For British Consumers, Contactless Payments Are the Way to Go

Britain’s retail business is now conducted almost entirely via contactless payments, according to data from Barclays. A record 93.4% of all in-store card transactions of up to £100 were made using touch and pay methods in 2023.

The survey revealed significant growth among individuals 65 and older, signaling a diminishing age gap in contactless payment usage. Even among the elderly ages 85 to 95, contactless payments usage reached 80% for the first time. Overall, there were 7.8% more touchless transactions in the UK in 2023 compared to the previous year.

The average individual user made 231 contactless transactions in 2023, up from 220 the year before. They also bought more expensive items. As a result, total consumers spending via contactless payments rose 8.9% to £3,623 for the year.

Younger People Leave the Wallet at Home

Despite the narrowing age gap, there is one way in which younger consumers have differentiated themselves: mobile payments. More individuals ages 18 to 34 are choosing to pay without cards altogether and simply use their phone. Although 22% of shoppers in that age group don’t even bring a wallet when they go shopping, just 1% of those over 75 said the same.  Additionally, 15% of those ages 18 to 34 expressed a preference for paying at a restaurant by scanning a QR code, which eliminates the need to wait for the bill at the end of a meal.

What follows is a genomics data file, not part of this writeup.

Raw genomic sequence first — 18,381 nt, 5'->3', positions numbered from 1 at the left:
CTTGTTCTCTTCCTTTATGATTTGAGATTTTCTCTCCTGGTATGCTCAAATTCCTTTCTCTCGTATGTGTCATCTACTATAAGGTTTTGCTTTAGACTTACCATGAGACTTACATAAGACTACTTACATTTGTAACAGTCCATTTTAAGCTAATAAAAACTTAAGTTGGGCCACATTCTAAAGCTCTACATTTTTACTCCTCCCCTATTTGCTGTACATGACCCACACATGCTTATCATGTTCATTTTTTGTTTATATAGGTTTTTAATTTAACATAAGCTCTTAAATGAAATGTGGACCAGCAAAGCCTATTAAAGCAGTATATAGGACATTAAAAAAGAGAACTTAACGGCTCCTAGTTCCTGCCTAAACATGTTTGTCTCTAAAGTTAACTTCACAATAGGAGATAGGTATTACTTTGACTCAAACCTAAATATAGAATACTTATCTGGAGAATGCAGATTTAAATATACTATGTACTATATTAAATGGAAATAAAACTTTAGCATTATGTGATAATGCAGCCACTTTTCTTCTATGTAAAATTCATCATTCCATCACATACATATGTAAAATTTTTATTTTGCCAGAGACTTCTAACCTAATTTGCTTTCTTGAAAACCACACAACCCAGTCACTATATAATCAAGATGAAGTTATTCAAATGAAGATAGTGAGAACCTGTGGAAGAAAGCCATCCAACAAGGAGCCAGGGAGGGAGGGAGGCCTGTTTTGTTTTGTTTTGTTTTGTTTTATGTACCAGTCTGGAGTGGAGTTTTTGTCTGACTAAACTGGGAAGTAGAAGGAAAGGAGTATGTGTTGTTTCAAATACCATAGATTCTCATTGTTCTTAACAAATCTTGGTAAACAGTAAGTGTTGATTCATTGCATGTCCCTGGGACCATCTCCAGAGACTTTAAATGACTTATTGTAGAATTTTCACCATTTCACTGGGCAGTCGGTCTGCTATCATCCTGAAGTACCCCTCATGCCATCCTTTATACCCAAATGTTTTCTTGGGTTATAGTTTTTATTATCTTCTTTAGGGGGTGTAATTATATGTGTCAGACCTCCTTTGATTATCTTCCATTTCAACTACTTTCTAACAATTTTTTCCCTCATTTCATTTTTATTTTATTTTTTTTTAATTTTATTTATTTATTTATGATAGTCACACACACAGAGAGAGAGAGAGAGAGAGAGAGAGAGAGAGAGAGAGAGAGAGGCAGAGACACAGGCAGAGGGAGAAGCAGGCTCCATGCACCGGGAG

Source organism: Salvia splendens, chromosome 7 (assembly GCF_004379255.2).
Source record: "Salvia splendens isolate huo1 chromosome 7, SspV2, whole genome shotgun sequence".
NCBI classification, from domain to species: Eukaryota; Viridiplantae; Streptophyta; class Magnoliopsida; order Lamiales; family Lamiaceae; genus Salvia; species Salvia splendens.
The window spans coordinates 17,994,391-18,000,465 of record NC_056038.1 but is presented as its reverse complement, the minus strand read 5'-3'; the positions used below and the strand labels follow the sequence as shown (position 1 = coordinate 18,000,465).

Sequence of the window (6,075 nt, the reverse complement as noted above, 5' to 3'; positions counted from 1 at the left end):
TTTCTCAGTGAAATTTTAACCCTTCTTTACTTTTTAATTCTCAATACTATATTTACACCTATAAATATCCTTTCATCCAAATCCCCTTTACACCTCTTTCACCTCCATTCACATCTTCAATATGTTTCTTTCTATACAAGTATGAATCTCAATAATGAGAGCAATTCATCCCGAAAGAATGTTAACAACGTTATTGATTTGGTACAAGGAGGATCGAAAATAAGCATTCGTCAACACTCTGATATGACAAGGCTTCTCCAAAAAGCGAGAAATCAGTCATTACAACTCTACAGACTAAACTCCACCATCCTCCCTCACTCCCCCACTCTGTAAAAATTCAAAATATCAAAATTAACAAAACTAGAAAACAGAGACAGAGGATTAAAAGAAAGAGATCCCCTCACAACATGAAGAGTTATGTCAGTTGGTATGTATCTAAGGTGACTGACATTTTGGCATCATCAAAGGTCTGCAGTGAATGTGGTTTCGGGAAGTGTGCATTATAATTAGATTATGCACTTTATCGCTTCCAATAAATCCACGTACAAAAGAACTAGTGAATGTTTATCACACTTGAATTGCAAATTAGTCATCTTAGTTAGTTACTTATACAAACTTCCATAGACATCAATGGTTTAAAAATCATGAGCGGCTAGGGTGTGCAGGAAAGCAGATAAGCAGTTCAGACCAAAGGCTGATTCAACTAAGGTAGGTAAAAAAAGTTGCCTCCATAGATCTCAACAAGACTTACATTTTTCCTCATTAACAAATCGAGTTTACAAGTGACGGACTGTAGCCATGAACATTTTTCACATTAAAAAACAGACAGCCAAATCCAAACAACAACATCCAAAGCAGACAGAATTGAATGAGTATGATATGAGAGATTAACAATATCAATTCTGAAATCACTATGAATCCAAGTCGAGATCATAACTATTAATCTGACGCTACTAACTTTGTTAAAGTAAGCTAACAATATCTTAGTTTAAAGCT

However, when it comes to big-ticket items, a different trend emerges. In the UK, a £100 limit applies to purchases made with physical cards. For transactions exceeding £100, traditional payment options are still preferred. Chip and PIN cards, characterized by an embedded EMV chip, remain popular, but nearly one in four, or 23% of respondents, still prefer cash for these purchases. Mobile wallets rank third in popularity for big-ticket purchases at 19%.

These findings reinforce the idea that the UK has seen a preference for contactless payments over cash for some time now. According to a 2023 survey from takepayments, nearly half of respondents (48%) said they preferred contactless card payments—more so than cash (17%) and chip and PIN transactions (11%).

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